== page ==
Peer reviewers are asked to contribute intellectual work to assess and improve scholarly publications. As with all work, the quality and characteristics of peer reviews vary. Editors responsibilities include support not only to the peer reviewers who typically volunteer the time and knowledge but also to the authors, who reasonably should expect non-conflicted, thoughtful, unbiased, thorough reviews of the work in question and to not be subjected to hostile or personal attacks.
In 2020 COPE shared a survey with members and non-members asking for views from editors and publishers on an editor's ability to alter the contents of a submitted peer review. The questions we asked include:
- Is it acceptable to make changes to the contents of a peer review before sending it to authors?
- Is it acceptable for an editor to withhold a review from an author?
- Have you ever suppressed an entire review?
- Have you ever edited reviewer comments, and what were your reasons for doing so?
- If you do withhold or censor reviewer’s comments, do you make a note in the editorial system?
145 individuals completed some or all of the survey. About 15% said they believed it is never acceptable for an editor to edit a peer reviewer’s comments and about 25% said they believed it is never acceptable to suppress a complete review. The most common reasons cited for editing reviews were related to unacceptable reviewer comments because they were inflammatory, hostile, or otherwise offensive, or factually incorrect. Other important reasons why editors said they edited reviews were because the reviewers were non-compliant with the journal’s instructions for reviews.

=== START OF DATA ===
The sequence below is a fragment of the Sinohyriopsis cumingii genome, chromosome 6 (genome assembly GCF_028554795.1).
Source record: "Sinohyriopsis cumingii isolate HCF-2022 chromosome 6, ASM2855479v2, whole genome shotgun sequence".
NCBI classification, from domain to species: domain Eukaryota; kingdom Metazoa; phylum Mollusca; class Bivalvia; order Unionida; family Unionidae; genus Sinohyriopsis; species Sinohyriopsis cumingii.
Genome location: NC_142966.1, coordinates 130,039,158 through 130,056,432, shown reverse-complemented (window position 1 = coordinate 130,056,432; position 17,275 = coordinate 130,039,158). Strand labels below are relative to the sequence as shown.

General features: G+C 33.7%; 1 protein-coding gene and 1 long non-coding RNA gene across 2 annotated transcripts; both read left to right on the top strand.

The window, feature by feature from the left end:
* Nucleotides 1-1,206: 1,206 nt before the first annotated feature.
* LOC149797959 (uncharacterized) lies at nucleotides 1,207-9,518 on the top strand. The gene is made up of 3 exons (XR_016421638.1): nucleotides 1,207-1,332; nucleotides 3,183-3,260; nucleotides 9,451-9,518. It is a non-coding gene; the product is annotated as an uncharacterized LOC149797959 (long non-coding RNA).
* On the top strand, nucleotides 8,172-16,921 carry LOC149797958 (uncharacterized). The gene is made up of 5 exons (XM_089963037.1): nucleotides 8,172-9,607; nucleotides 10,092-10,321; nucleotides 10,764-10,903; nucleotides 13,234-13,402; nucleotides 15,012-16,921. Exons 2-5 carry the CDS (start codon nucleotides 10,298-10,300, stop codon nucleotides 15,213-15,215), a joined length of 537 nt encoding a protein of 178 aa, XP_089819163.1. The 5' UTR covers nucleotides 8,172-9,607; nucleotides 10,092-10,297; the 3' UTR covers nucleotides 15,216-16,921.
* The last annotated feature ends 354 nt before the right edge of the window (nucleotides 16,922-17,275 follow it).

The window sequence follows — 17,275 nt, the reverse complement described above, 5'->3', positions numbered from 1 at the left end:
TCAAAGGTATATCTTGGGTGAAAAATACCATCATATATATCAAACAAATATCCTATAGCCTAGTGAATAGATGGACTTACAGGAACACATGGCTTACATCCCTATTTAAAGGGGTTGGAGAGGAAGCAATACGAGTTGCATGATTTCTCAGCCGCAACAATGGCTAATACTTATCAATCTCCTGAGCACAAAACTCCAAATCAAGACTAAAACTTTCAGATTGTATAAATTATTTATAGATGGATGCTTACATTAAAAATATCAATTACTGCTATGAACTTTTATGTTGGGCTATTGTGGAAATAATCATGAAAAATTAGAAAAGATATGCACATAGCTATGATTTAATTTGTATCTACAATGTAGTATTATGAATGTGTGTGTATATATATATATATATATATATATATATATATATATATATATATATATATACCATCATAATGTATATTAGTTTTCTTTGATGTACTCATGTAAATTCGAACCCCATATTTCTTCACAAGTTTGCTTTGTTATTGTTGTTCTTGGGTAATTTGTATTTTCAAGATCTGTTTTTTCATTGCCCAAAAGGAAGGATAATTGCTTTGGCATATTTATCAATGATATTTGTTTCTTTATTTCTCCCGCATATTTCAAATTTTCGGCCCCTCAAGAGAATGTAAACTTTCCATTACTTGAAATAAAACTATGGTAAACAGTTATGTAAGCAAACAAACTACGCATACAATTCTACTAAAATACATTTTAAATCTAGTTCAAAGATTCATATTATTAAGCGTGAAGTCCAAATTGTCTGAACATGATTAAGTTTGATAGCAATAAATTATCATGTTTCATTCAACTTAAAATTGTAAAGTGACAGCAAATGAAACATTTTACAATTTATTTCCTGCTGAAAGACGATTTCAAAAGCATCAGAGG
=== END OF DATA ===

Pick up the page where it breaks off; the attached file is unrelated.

Some comments supported the role of the editor-in-chief as responsible for the peer review process and that editors should have the freedom to set the tone of the content of the peer reviews. Although a minority believed it was never appropriate to edit or suppress reviews, they raised concerns that allowing this would invest too much power in the editor; some described this as a ‘slippery slope’.
Of those who said that they edited reviewer comments, about 61% (67/109) said they either always or sometimes make a note of it in the manuscript manager system. The question was not specifically asked, but several respondents commented about communicating with the reviewer if the editor edited their comments.
COPE will consider the results and the issues raised in this survey, and determine how best to provide guidance to our members on this issue.